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. Last Updated: 07/27/2016

No Secret: TV Revels In Early Poll Results

The one thing Russians did not get to see if they stayed up through Wednesday night to see the election results roll in on live television was a glimpse of the two men most concerned, Boris Yeltsin and Gennady Zyuganov.

That wasn't television's fault: The two simply did not appear in public to accept their victory or defeat. They left that task to their aides and allies.

But on the faces of the anchors and commentators presenting the news -- even before it became possible to announce results when the last polling stations closed at 11 p.m. -- there was clear relief at the fact that Yeltsin had won by a comfortable margin.

Perhaps the most even-handed, and certainly the most entertaining coverage of the election was provided by the rubber puppets of NTV Independent Television's satirical "Kukly" show.

The stage for the show was Moscow's Ryzhsky train station, where the also-rans who dropped out of the race after June 16 and Russia's other political bigwigs were waiting for the "Train of a Bright Future" to arrive -- would it be Yeltsin's or Zyuganov's?

Zyuganov's train was being driven by his radical ally, Viktor Anpilov, who growled and howled along to a song that goes: "Only from having a dog's life does a dog bite." Yeltsin, meanwhile, drove in with a double who identified himself with the words, "I'm your new image."

All might have been well, except that down-and-outs Pavel Grachev, Alexander Korzhakov and Mikhail Barsukov -- the former defense minister and security chiefs sacked by Yeltsin after round one -- had broken the signal lights by throwing rocks at them.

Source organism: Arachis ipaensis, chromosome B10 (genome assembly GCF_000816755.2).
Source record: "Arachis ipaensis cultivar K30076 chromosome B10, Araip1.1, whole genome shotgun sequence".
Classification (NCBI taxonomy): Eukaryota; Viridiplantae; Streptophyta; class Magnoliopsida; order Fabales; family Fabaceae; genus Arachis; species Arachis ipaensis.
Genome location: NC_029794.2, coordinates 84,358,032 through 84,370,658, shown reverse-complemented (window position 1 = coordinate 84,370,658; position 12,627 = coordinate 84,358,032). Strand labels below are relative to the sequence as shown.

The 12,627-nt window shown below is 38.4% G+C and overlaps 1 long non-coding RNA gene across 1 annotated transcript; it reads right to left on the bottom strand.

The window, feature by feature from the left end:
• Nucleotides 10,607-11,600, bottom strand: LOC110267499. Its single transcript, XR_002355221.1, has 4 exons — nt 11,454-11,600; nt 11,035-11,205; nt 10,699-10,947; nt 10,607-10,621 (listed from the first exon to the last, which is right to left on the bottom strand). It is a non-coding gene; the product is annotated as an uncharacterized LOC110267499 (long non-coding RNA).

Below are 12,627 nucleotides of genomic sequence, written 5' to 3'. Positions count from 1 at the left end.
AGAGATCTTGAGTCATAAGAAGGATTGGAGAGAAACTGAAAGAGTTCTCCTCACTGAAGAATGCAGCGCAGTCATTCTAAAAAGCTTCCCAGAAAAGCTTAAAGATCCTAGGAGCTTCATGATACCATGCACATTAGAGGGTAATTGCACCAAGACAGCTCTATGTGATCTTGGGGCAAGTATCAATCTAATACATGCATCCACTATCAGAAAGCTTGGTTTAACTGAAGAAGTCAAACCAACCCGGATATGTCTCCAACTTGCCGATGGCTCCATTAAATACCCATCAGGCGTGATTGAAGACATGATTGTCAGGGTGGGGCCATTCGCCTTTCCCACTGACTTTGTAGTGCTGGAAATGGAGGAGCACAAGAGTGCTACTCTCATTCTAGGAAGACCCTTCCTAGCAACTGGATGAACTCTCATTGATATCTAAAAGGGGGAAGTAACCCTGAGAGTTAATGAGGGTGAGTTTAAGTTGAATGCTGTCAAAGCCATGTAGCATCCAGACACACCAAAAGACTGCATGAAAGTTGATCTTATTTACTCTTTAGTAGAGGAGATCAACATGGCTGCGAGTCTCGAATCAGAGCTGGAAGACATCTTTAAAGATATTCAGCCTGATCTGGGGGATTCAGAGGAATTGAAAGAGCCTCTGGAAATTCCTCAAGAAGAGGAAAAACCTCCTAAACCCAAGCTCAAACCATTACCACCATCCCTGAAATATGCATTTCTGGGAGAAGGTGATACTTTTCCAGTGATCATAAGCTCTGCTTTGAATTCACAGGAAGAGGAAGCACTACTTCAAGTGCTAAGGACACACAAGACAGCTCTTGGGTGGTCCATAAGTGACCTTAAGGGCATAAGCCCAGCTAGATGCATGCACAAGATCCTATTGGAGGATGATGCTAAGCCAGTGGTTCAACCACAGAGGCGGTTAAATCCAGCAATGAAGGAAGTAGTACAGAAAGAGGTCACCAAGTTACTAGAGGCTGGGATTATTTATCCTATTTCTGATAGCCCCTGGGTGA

The trains of bright futures crashed.

Back in reality, a beaming NTV anchorman Yevgeny Kiselyov announced before 11 p.m. that, although he could not divulge the results he knew, he could say that turnout was looking good -- and that a high turnout was to the benefit of one candidate and not the other.

On RTR Russian Television, the company's president, Eduard Sagalayev, hosted a talk show together with anchors Nikolai Svanidze and Svetlana Sorokina. "Russia has existed for more than a thousand years and today for the first time Russia has freely and democratically elected its leader," Svanidze said. "This is an exceptional day, this is a fantastic day, and I want to remind us of that."

In a live discussion with an almost entirely pro-Yeltsin audience, and mainly pro-Yeltsin callers, the program focused on the evils of communism:

"I think the main thing that has remained constant about Communists over the past few decades -- the main thing, which I don't like talking about or thinking about, is the lies. Always the lies," one spectator said.

Asked by a caller why there were no "opposition broadcasts" throughout the campaign, Sagalayev denied that his company had provided unobjective coverage. "Real television, the kind we want to do, is television that belongs to everyone including the opposition," he said.

Shortly thereafter, the program showed a report on the suffering that communism has brought to Russia.

Guests on the show included political notables such as former acting prime minister Yegor Gaidar, and "Kukly" scriptwriter Viktor Shenderovich.

Asked what he would be telling viewers had Zyuganov won, Shenderovich replied, "I wouldn't be saying anything on this microphone at all."